W&L stresses the academic benefits of its small student body. According to the ABA, a large first-year class averages 51 students, and 1L’s will take Legal Research and Writing as well as one substantive course in small classes of about 20. For 2L’s and 3L’s, small classes are the norm: even excluding seminars, over 75% of upper-division classes have less than 25 students. The school’s small size also makes registering for classes easier. On the flipside, Washington and Lee’s curricular offerings are relatively limited, especially when it comes to upper-level electives. As a result of W&L Law’s recent third year curricular reform, students will take fewer electives during their third year of law school. However, this loss of elective choice is balanced by the opportunity to “learn the law as lawyers do” through a variety of real and simulated practice experiences. In addition, in 2011, the W&L Law faculty voted to add greater flexibility to the third year, allowing students to take one or two “traditional” law classes in addition to their practicum courses and actual practice experiences if they so desired.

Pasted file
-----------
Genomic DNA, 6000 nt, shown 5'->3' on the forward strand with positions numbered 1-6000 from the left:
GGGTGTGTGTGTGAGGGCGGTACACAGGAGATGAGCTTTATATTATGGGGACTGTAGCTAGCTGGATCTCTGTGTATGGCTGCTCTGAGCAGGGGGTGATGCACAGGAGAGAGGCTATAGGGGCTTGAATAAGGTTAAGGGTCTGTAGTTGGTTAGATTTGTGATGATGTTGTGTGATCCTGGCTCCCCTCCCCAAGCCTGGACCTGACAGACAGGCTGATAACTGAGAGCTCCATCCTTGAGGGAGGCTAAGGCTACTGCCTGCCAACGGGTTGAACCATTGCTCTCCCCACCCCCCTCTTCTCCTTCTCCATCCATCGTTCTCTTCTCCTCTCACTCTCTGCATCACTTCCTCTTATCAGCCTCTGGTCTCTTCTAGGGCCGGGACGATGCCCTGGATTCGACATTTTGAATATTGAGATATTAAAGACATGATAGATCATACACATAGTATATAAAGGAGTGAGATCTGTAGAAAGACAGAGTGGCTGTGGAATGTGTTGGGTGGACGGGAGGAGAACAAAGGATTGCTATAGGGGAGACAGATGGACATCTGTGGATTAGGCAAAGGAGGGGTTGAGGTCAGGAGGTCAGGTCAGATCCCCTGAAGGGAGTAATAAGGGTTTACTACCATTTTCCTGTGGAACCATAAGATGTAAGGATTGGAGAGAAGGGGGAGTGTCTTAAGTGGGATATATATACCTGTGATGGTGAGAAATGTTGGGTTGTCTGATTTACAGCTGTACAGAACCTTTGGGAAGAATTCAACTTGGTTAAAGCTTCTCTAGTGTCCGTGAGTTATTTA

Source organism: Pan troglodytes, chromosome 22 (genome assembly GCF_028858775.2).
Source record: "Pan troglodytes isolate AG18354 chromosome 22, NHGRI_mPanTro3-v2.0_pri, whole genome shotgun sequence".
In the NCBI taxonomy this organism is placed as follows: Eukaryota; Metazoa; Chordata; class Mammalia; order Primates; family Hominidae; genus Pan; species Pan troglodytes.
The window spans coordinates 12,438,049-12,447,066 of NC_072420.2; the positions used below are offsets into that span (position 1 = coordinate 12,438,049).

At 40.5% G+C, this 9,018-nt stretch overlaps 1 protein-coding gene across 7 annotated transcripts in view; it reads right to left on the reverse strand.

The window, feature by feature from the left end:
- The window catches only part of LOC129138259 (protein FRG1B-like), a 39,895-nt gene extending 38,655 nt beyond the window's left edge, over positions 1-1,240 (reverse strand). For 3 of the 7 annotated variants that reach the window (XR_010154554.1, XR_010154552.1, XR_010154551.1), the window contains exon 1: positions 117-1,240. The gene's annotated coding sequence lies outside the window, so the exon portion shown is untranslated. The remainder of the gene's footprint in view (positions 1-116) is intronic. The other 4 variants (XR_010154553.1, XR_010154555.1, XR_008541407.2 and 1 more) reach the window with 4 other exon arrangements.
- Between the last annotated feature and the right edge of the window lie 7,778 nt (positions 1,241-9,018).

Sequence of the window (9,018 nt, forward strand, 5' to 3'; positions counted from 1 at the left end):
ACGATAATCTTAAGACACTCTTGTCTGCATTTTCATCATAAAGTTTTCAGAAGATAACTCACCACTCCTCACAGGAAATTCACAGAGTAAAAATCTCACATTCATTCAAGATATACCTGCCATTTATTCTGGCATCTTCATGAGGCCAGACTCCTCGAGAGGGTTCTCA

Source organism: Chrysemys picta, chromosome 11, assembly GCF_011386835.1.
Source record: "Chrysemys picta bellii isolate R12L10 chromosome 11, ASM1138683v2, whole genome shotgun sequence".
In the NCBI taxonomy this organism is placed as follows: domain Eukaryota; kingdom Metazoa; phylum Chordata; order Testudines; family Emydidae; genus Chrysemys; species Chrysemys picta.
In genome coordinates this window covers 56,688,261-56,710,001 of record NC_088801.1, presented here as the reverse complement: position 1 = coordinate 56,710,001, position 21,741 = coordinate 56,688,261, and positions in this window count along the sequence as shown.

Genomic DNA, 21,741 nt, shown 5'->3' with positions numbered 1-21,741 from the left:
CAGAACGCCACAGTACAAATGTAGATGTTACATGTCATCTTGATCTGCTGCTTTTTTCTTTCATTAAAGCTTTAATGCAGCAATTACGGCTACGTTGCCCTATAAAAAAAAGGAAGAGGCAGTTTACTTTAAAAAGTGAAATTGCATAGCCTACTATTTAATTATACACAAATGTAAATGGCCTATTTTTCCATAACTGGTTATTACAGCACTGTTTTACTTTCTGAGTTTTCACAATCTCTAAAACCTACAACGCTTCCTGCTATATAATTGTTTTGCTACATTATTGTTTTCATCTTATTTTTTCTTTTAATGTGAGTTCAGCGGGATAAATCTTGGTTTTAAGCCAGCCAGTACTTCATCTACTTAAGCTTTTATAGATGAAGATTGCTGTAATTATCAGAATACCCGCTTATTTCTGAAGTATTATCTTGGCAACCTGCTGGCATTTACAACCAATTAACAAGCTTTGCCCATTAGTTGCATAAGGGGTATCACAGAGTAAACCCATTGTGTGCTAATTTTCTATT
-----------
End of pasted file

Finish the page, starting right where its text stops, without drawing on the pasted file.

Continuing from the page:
W&L Law students are enthusiastic about their professors. The school consistently ranks in the top-10 of The Princeton Review’s “Best Professors” ranking, based on student survey responses on how interesting and accessible faculty are. Students benefit from a 9.5:1 student-to-faculty ratio, and report that professors are genuinely interested in teaching. Other resources—such as the Office of Career Planning—are also more accessible than at many larger schools.